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As I crossed the George Washington Bridge I awoke from my nap. The cold and loud school bus wasn’t the best place to sleep but I knew that I needed the energy. We were crammed into this space shoulder to shoulder with the hope and charisma to run faster than our previous times. Today was the second meet of the winter track season, but to my misfortune this would be my first. I knew I would likely be disappointed because of the general inexperience and prolonged period since my last track meet. It’s been over a year since my great freshman year where I exceeded my expectations.
We arrived at 216 Fort Washington Ave in New York City, the Armoury. This track was the pinnacle of indoor tracks in the nearby tri-state area. It was the home of multiple state and local records spanning from highschool to college. The three story brick building featured an elevated 200 meter track and hundreds of seats for the participants. This was my 4th time at the building and I became very familiar with the layout and how the events operated. I went up four flights of spiral metal stars and was meet with the countless rows of seats right above the track. I was meet with schools all the way from Brooklyn to Paramus that were present to compete. The team walked generally to the same area as the previous competition, I put our stuff down and prepared to get our events. I knew I roughly had an hour before I had to run so I would have to stretch and mentally prepare.
Coach got everyone aside and started telling us our events. My name was called and I was given a card to run the 200 hundred meter and the 55 meter dash.
“These aren’t my events” I protested.
I was confused and angry, I have never been very proficient at the short distance sprints. I went to my coach and asked if I could do a 400 meter, an event which I believe to be my best. In my freshman year I ran it in 57.8 seconds, almost breaking the varsity requirement of 57 seconds and under. During this time I believed that this was one of the best things I could do, little did I know that this would be my downfall.
Once my event and ticket were submitted I had to prepare for the 55 meter dash. I grabbed my yellow bag which contained my shoes and started to screw in the 14 silver spikes. Once I finished and started heading down to the track a loudspeaker said, “Due to the circumstances and division, spikes will no longer be allowed”. I was furious, taking the spikes and screwing them in took at least 5 minutes. My race would start soon and I would have to rush to take them out. This race I expected nothing and I got nothing. Next up would be my big shot, the 400 meter, a race of will rather than speed. I was excited and worried at the same time. I wanted to impress myself and my coaches. Again over the loudspeaker an unclear voice said, “Boys Novice 400 Meters”. My teammates and I went over to the gate where they would check people in. The officials were doing a spike check, I was fine because I didn’t have any in at the time. When it was my turn I showed the bottom of my shoe.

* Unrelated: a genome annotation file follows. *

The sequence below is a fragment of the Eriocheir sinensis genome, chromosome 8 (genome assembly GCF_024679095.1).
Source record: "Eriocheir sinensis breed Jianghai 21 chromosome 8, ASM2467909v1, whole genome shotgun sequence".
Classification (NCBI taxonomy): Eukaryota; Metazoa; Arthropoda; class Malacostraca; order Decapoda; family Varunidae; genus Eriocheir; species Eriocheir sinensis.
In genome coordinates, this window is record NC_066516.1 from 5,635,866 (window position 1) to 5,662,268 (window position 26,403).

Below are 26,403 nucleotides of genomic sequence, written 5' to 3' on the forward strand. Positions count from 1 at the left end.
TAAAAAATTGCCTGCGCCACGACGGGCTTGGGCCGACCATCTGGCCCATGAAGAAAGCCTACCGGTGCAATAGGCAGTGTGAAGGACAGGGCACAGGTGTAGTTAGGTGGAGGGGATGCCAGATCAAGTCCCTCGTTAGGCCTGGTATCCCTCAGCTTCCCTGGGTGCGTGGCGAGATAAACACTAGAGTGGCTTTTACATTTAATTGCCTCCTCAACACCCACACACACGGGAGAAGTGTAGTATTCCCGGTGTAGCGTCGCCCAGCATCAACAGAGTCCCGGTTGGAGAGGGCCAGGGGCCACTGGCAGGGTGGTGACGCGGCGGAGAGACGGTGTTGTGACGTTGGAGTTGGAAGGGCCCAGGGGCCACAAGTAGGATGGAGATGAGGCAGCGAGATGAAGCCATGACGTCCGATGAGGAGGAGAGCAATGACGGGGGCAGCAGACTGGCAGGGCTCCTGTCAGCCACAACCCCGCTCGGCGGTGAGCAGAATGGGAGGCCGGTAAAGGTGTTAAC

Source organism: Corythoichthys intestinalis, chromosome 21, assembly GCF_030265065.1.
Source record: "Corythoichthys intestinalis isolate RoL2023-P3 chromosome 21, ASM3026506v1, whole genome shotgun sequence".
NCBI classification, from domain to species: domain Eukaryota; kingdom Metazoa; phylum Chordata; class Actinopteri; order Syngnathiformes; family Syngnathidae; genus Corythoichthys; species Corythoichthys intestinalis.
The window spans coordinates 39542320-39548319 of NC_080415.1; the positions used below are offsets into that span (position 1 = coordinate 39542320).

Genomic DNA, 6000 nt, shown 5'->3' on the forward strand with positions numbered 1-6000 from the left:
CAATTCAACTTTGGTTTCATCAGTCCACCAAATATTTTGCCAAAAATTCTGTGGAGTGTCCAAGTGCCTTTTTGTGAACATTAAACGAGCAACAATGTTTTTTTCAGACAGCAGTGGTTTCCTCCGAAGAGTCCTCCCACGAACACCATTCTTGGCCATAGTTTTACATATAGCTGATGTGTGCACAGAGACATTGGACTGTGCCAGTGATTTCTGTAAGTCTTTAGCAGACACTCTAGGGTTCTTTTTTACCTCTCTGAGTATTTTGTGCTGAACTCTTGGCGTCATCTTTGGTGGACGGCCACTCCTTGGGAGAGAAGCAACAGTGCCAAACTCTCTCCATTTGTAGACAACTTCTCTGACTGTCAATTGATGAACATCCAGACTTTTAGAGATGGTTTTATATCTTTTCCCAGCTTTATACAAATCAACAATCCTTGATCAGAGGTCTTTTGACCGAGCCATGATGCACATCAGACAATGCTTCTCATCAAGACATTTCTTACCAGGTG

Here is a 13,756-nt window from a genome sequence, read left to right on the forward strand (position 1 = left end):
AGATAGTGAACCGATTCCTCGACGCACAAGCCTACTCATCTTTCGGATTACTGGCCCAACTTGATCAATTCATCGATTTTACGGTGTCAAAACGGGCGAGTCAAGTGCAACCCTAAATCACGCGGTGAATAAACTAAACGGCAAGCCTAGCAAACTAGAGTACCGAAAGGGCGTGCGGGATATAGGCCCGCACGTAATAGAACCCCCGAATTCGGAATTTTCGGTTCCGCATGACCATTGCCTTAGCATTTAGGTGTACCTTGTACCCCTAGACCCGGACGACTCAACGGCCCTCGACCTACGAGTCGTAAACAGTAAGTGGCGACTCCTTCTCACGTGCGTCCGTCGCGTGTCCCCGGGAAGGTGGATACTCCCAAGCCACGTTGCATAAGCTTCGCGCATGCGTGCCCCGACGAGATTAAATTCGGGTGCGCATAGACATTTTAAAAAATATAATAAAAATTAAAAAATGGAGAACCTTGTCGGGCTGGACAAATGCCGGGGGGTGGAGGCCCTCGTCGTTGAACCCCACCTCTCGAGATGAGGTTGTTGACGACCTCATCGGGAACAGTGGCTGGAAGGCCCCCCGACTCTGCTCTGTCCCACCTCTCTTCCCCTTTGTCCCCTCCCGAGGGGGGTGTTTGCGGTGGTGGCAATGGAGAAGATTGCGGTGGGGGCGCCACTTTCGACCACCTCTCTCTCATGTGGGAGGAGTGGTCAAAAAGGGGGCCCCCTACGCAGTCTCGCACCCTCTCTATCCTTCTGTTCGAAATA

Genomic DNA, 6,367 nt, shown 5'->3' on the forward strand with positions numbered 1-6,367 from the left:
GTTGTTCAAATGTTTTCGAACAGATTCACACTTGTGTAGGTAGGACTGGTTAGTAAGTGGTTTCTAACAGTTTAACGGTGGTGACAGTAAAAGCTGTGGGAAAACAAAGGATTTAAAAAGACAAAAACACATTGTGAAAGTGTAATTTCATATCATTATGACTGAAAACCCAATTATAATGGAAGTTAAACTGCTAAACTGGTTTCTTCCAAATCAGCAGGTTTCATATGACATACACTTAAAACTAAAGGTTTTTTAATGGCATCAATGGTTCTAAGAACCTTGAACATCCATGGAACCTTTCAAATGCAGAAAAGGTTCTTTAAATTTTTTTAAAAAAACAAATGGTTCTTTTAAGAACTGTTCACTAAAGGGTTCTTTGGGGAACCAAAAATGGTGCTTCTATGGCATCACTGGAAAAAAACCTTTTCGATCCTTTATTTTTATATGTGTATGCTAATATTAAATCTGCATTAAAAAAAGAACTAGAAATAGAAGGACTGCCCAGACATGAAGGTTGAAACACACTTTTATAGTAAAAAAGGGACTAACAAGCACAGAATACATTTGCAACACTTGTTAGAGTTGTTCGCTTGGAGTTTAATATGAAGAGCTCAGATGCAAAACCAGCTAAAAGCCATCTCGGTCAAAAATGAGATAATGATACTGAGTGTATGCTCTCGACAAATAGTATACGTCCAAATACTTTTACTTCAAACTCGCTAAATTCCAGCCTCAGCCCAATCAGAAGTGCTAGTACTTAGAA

The lady said, “You can’t use those, they are plastic bottoms”
My heart shrank, I was shocked. I ran the race before in these shoes with no repercussions on the same track. My teammates got in with similar shoes. My heart was racing and I have little time before the race.
I confusingly said, “These are rubber”
“I’ve been working here for 17 years, I know the difference between rubber and plastic” She yelled.
I had no other option. I ran up to the team and grabbed my white sneakers, leaving my spikes behind. I rushed down to the event so I would not be late. In most circumstances, I would not be too angry about the condition of my shoes but this was different. The shoe was half a size to large, tied incorrectly and not meant to be sprinted in.
“This is not going to end well,” I said multiple times.
All I got back at me were indistinctive laughs. I knew I was over before I started but I still went along with it. I stepped up to the racing block, 5 other boys near the same age and time next to me. My breathing and heart rate increased, I was ready to run.
“Ready” The official yelled.
My hands were sweaty and shaking.
I haven’t started yet, it's already over. Then the gun fired. Bang! I started my stride out of the curve. Suddenly I no longer felt my shoe, it fell off. I was angry and irritated. That woman caused this. I have never felt this much hatred to a person I barely knew. To my luck during the two laps I ran, my shoe only fell off three times. I didn’t come in last but I was last. I never felt this pent-up type of anger, I couldn’t do anything. I just had to deal with it and move on. Exhausted and furious I walked off the track and back onto the seating area. I knew if I had my spikes I would have easily won my heat. I was ashamed. I packed my things and came home disappointed. That season I was never able to redeem myself.